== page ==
Additive vs. subtractive manufacturing – what’s the difference?
Additive Manufacturing adds material to create an object. Traditional forms of manufacturing start with a ‘block’ of material and remove pieces by milling, machining, carving or shaping, this is known as Subtractive Manufacturing.
Additive manufacturing has become an integral method of making prototypes of new products and is best recognised in the emerging field of 3D Printing. Which in itself is only one form of additive manufacturing. As most product developers will gravitate towards 3D printing to produce their first prototypes lets briefly discuss the other process Subtractive manufacturing.
Product developers start with a sketch of their idea and translate this into a Computer Aided Design (CAD) which becomes the instruction code for a Computer Numerical Control (CNC) machine (milling machine, lathe, etc.) which produces the item. These machines start with a solid block of material such as steel, alloy or plastic and remove material until the finished product is made.
Until 3D printing emerged the majority of prototypes were made using Subtractive Manufacturing.
The primary interest for product developers is 3D Printing.
3D printing builds thin layers using a variety of different materials such as carbon, nylon, metal and different plastics. The automotive, aerospace, mechanical engineering and civil engineering sectors are all developing new techniques with other materials.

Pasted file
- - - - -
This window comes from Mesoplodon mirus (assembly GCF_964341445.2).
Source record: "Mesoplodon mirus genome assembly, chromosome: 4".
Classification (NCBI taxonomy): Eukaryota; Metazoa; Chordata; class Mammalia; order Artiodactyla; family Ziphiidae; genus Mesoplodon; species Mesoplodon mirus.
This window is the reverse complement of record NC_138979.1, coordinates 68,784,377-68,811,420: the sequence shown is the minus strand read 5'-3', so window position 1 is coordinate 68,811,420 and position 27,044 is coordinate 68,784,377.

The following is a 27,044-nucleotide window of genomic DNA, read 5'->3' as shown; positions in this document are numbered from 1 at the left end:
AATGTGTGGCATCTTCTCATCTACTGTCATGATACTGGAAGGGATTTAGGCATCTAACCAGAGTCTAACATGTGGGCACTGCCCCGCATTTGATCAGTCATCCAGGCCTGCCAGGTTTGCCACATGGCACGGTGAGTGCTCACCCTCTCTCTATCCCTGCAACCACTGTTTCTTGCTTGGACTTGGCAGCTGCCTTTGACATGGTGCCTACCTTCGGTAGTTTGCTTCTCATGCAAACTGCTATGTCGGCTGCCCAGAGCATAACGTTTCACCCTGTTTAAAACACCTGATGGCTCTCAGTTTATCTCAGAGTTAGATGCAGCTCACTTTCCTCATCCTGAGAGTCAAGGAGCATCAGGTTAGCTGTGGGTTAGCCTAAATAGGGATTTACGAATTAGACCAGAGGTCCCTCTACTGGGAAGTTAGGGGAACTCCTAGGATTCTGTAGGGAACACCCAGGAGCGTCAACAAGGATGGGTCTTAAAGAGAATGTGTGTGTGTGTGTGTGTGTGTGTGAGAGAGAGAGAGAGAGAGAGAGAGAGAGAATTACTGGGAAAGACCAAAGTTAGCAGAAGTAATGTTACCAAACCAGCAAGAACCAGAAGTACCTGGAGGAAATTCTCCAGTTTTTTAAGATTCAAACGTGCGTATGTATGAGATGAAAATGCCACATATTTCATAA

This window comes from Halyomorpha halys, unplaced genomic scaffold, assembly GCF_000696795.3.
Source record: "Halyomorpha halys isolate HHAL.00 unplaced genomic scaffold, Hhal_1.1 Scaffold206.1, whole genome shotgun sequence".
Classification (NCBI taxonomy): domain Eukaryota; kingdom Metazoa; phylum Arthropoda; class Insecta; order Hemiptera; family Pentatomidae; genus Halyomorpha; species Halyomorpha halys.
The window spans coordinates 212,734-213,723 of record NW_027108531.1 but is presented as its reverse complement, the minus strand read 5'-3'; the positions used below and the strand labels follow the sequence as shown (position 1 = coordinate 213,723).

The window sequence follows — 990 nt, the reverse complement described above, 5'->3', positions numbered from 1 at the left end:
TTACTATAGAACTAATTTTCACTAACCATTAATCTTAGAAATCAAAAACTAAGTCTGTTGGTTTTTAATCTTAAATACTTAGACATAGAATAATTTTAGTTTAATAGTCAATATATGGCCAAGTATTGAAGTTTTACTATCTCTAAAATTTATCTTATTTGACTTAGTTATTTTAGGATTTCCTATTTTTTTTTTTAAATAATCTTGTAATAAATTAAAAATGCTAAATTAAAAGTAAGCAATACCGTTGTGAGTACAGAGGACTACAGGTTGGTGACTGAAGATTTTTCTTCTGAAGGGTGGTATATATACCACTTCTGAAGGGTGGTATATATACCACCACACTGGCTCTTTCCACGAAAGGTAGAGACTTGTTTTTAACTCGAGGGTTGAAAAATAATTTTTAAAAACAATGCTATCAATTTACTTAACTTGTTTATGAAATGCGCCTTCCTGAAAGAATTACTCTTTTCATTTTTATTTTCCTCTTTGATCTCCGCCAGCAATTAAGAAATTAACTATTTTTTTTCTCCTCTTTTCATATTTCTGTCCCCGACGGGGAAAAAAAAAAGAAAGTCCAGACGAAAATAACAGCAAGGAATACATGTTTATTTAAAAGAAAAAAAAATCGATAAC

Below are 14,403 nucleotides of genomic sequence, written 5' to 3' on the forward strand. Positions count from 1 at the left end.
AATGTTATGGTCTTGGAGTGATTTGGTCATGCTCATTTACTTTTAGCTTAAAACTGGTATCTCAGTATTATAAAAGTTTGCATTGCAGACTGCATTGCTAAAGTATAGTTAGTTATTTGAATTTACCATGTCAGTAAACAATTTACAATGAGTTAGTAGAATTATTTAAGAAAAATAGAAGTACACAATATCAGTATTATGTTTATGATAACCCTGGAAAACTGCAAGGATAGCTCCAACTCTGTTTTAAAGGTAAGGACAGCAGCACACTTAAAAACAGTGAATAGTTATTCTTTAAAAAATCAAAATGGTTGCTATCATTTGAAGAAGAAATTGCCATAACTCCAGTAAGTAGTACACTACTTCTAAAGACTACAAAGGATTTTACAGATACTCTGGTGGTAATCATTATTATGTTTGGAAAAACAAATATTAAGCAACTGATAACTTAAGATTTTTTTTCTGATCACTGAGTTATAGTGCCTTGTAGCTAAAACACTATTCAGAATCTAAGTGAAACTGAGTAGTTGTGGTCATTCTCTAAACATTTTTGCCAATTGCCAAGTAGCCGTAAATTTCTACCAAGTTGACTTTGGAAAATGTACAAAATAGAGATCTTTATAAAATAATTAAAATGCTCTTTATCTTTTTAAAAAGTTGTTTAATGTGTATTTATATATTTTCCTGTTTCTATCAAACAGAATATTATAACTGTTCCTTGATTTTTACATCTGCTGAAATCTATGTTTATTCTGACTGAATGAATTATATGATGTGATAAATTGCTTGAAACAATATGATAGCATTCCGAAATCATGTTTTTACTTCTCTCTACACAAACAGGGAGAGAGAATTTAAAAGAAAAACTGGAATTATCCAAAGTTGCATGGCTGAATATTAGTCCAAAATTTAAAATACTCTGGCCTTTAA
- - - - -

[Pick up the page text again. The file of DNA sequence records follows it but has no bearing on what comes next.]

The most common applications for 3D printing are:
- Rapid Prototyping
Used to test concepts, form and fit for products, verify the product and test its viability.
- Tooling and moulds
Used to create custom designed final products often of a complex nature. Moulds are used to cast tools and create more prototypes.
- Direct Manufacturing
Used to create a final product.
Steps in 3D printing
- Create a design for the product using one of the following:
- CAD software
- Free-form modelling software
- Sculpting software
- Converting the Design to an STL file format and transferring it to the 3D printer
STL special file format that is used to allow the communication between a computer and the 3D printer. The STL format is the standard file format for 3D printing and all major CAD software packages support it.
- Set up the 3D printer by specifying
- Material to be used
- Power sources
- Construction of the object
This process is assisted by the automation of the 3D printer.
- Removing and cleaning
Depends on the 3D printing method used.
Removal of support structures that may have been designed to hold the piece in position.
3D Printing Technologies
3D printing can be divided into three different technologies:
- Fused Filament Fabrication (FFF) – uses melted plastics, known as a filament
- Stereolithography (SLA) – uses a liquid resin as a starting base
- Selective Laser Sintering (SLS) – uses a powder composite that is melted to form the model.
Fused Filament Fabrication (FFF)
FFF is the most commonly used additive manufacturing method. It utilises a filament (coiled plastic) that is melted through a heated nozzle and creates the product layer by layer. FFF is mainly used for rapid prototyping as materials are affordable.
Materials than can be used with the FFF process include:
- ABS – Acrylonitrile Butadiene Styrene
A popular durable, lightweight and flexible plastic widely used mainstream products. ABS is used for architectural models, concept product models, manufacturing, fixtures and general DIY projects. ABS has a high-temperature requirement and this can create fumes.
- PLA – Polylactic acid
PLA is a material derived from biodegradable compounds and is widely used in additive manufacturing. It is safer to use than ABS and is used in the food and medical industries for prototyping low-cost models and functional models. PLA is not as heat resistant as ABS and has a rough texture that can degrade over long periods of time.
- PV PVA – Polyvinyl alcohol